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Author Topic: What to file  (Read 1080 times)

gipsy

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What to file
« on: May 09, 2006, 11:29:07 PM »
 Dear Socrateaser :'
    Custodial Mom Has signed a release for  My son's counseling records :
   The counselor wrote me a letter that stated that Mom Released these records , And a release to communicate with me In writing only , And thats why 'she will not talk to me on the phone or respond to my calls or set an appointment with me' ,
   I disagree ,  I would like to dialog with the counselor ,
   My son is six Years old , there is no restrictions in the parenting plan .
    I called her atty and asked if He thought it would do any good to send him info And have it forwarded to her through him ,
  He said they "haven't talked for a Looong time ", with the extra   ooo's as written in long And said " I was talking to the choir " And that "you should talk to her "
   1: What do I file to get the Custodial Mom to give me a complete release of counseling records , And ability to talk to counselor in person About My son ?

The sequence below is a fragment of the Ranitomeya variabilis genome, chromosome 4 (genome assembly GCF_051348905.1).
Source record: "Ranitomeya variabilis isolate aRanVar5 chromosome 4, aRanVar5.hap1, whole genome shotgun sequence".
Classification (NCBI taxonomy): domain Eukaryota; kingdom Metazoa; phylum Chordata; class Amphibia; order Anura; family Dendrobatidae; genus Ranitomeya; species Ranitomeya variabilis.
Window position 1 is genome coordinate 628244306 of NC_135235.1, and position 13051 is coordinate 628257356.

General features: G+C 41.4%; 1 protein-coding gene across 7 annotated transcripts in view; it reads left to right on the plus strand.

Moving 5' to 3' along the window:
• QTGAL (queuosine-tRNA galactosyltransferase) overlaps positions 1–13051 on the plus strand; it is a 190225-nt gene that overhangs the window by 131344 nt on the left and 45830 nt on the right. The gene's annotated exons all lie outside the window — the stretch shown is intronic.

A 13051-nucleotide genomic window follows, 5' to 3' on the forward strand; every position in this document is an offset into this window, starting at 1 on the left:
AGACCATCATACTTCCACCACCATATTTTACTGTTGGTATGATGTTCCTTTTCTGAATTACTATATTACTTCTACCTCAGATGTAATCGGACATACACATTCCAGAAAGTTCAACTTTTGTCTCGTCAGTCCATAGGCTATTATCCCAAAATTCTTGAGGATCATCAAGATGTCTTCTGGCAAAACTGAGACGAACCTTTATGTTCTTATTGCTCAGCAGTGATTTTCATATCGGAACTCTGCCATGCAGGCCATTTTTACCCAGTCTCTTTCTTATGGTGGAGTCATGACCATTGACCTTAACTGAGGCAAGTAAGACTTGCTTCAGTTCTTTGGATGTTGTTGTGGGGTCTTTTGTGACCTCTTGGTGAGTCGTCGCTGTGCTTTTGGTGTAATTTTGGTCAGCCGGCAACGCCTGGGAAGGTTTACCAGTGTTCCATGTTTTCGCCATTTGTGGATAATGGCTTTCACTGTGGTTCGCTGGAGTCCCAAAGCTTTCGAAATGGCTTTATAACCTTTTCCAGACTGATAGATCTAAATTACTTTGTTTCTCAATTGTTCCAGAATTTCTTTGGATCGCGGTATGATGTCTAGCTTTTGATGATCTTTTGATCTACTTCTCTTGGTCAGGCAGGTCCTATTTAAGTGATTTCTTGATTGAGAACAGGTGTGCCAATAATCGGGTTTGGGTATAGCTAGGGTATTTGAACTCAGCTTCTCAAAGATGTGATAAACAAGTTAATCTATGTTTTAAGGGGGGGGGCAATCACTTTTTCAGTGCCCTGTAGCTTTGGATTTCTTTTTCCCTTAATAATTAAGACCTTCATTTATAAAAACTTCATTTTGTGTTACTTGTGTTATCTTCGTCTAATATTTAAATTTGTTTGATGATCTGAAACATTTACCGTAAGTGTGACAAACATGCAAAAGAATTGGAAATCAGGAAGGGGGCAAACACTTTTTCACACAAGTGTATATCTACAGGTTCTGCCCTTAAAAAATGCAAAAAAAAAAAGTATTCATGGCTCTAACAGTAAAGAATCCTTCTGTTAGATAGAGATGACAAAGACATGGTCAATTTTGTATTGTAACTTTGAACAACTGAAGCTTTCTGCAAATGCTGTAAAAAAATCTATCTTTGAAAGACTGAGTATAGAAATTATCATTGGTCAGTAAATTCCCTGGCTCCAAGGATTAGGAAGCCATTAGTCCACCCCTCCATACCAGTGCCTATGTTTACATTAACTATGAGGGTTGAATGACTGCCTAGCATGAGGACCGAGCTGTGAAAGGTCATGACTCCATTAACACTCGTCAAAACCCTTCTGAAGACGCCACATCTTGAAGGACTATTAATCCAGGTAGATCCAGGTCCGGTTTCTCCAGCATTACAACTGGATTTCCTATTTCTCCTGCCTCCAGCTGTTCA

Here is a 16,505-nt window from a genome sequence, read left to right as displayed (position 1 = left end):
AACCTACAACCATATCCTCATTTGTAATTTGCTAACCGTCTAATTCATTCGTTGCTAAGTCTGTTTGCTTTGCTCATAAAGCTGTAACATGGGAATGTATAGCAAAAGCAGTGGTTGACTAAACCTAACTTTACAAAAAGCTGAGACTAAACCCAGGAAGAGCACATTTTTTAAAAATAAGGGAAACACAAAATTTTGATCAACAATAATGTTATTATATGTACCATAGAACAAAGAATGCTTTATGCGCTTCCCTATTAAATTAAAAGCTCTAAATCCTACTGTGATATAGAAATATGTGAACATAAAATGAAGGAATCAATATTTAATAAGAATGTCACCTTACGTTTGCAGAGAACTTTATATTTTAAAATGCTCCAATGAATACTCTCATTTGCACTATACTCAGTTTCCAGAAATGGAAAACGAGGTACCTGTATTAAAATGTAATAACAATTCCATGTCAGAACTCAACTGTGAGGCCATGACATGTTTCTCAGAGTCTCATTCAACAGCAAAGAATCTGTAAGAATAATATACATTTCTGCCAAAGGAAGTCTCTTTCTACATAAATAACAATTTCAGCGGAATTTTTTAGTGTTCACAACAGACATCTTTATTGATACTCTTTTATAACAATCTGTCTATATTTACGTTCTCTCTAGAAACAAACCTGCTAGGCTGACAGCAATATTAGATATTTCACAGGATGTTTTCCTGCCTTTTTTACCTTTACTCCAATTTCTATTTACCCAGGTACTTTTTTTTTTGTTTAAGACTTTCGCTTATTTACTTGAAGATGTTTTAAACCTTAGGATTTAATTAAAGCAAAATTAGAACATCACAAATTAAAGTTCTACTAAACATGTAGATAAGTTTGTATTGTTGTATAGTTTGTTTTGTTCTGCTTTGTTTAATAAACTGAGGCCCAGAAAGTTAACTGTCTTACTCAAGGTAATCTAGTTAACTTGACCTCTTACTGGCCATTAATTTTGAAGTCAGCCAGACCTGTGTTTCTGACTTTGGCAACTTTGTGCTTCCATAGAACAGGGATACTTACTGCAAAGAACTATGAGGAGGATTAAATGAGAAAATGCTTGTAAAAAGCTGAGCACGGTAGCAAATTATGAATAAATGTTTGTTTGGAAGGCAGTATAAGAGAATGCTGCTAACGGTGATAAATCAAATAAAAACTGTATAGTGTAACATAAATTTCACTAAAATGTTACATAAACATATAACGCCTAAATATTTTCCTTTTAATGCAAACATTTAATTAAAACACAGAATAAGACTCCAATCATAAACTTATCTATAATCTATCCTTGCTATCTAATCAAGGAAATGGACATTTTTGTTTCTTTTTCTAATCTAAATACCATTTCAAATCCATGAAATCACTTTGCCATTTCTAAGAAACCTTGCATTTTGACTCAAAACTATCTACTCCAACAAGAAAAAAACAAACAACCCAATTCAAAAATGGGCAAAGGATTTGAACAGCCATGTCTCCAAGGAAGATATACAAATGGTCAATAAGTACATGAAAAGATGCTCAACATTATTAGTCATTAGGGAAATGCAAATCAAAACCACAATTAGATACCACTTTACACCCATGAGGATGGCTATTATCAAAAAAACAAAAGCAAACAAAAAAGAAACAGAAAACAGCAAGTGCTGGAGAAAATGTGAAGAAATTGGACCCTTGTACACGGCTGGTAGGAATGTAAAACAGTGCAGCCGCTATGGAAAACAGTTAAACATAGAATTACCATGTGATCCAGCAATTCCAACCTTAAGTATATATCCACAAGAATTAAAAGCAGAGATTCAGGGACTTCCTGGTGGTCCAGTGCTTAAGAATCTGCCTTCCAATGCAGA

Any other thoughts about the atty saying that. like maybe she didn't pay the bill ?
 
  any one that has filed this I wash state I also posted on general issues


socrateaser

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RE: What to file
« Reply #1 on: May 10, 2006, 09:23:41 AM »
>   1: What do I file to get the Custodial Mom to give me a
>complete release of counseling records , And ability to talk
>to counselor in person About My son ?

Under the federal HIPPA, a parent can protect his/her child's medical records from disclosure or release them to others. Once the parent has consented to releasing the records and permited communication re the child's condition, a restriction on the type of communication is merely contractual between the parent and the therapist, and federal law is no longer implicated.